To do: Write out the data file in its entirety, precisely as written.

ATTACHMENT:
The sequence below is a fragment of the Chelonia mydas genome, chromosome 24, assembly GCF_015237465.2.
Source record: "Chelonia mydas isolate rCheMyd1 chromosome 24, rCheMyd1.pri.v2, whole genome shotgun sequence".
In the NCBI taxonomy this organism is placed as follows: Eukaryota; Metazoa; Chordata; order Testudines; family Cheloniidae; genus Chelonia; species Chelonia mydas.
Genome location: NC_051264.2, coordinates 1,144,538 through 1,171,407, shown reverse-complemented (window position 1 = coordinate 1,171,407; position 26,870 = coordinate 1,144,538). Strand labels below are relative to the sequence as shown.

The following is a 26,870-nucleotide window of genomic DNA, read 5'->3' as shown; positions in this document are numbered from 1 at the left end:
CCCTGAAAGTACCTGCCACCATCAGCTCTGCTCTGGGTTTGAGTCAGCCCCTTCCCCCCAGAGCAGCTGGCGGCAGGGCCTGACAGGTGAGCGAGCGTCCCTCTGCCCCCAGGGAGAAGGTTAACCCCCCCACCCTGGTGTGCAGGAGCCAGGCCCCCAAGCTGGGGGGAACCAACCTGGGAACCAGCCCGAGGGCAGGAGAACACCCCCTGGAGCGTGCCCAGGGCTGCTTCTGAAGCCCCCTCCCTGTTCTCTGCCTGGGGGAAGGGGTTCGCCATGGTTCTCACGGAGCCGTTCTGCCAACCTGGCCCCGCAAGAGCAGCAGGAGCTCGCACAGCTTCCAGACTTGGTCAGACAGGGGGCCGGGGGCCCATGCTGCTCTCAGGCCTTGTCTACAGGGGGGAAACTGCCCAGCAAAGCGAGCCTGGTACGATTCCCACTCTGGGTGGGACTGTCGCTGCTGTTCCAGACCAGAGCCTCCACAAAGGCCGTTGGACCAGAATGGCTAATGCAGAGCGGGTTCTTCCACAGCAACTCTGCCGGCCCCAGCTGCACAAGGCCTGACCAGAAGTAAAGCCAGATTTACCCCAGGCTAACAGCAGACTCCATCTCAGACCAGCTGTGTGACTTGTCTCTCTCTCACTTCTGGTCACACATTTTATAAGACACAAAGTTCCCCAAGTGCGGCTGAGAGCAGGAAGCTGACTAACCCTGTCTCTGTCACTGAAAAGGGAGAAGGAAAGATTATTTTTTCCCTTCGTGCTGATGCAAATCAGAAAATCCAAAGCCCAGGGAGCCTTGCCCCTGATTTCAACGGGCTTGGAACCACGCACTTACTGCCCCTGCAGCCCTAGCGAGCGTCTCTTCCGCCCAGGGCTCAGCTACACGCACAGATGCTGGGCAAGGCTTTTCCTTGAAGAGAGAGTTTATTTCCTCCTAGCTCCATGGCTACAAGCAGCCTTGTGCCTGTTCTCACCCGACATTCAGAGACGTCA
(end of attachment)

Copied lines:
The sequence below is a fragment of the Chelonia mydas genome, chromosome 24, assembly GCF_015237465.2.
Source record: "Chelonia mydas isolate rCheMyd1 chromosome 24, rCheMyd1.pri.v2, whole genome shotgun sequence".
In the NCBI taxonomy this organism is placed as follows: Eukaryota; Metazoa; Chordata; order Testudines; family Cheloniidae; genus Chelonia; species Chelonia mydas.
Genome location: NC_051264.2, coordinates 1,144,538 through 1,171,407, shown reverse-complemented (window position 1 = coordinate 1,171,407; position 26,870 = coordinate 1,144,538). Strand labels below are relative to the sequence as shown.

The following is a 26,870-nucleotide window of genomic DNA, read 5'->3' as shown; positions in this document are numbered from 1 at the left end:
CCCTGAAAGTACCTGCCACCATCAGCTCTGCTCTGGGTTTGAGTCAGCCCCTTCCCCCCAGAGCAGCTGGCGGCAGGGCCTGACAGGTGAGCGAGCGTCCCTCTGCCCCCAGGGAGAAGGTTAACCCCCCCACCCTGGTGTGCAGGAGCCAGGCCCCCAAGCTGGGGGGAACCAACCTGGGAACCAGCCCGAGGGCAGGAGAACACCCCCTGGAGCGTGCCCAGGGCTGCTTCTGAAGCCCCCTCCCTGTTCTCTGCCTGGGGGAAGGGGTTCGCCATGGTTCTCACGGAGCCGTTCTGCCAACCTGGCCCCGCAAGAGCAGCAGGAGCTCGCACAGCTTCCAGACTTGGTCAGACAGGGGGCCGGGGGCCCATGCTGCTCTCAGGCCTTGTCTACAGGGGGGAAACTGCCCAGCAAAGCGAGCCTGGTACGATTCCCACTCTGGGTGGGACTGTCGCTGCTGTTCCAGACCAGAGCCTCCACAAAGGCCGTTGGACCAGAATGGCTAATGCAGAGCGGGTTCTTCCACAGCAACTCTGCCGGCCCCAGCTGCACAAGGCCTGACCAGAAGTAAAGCCAGATTTACCCCAGGCTAACAGCAGACTCCATCTCAGACCAGCTGTGTGACTTGTCTCTCTCTCACTTCTGGTCACACATTTTATAAGACACAAAGTTCCCCAAGTGCGGCTGAGAGCAGGAAGCTGACTAACCCTGTCTCTGTCACTGAAAAGGGAGAAGGAAAGATTATTTTTTCCCTTCGTGCTGATGCAAATCAGAAAATCCAAAGCCCAGGGAGCCTTGCCCCTGATTTCAACGGGCTTGGAACCACGCACTTACTGCCCCTGCAGCCCTAGCGAGCGTCTCTTCCGCCCAGGGCTCAGCTACACGCACAGATGCTGGGCAAGGCTTTTCCTTGAAGAGAGAGTTTATTTCCTCCTAGCTCCATGGCTACAAGCAGCCTTGTGCCTGTTCTCACCCGACATTCAGAGACGTCA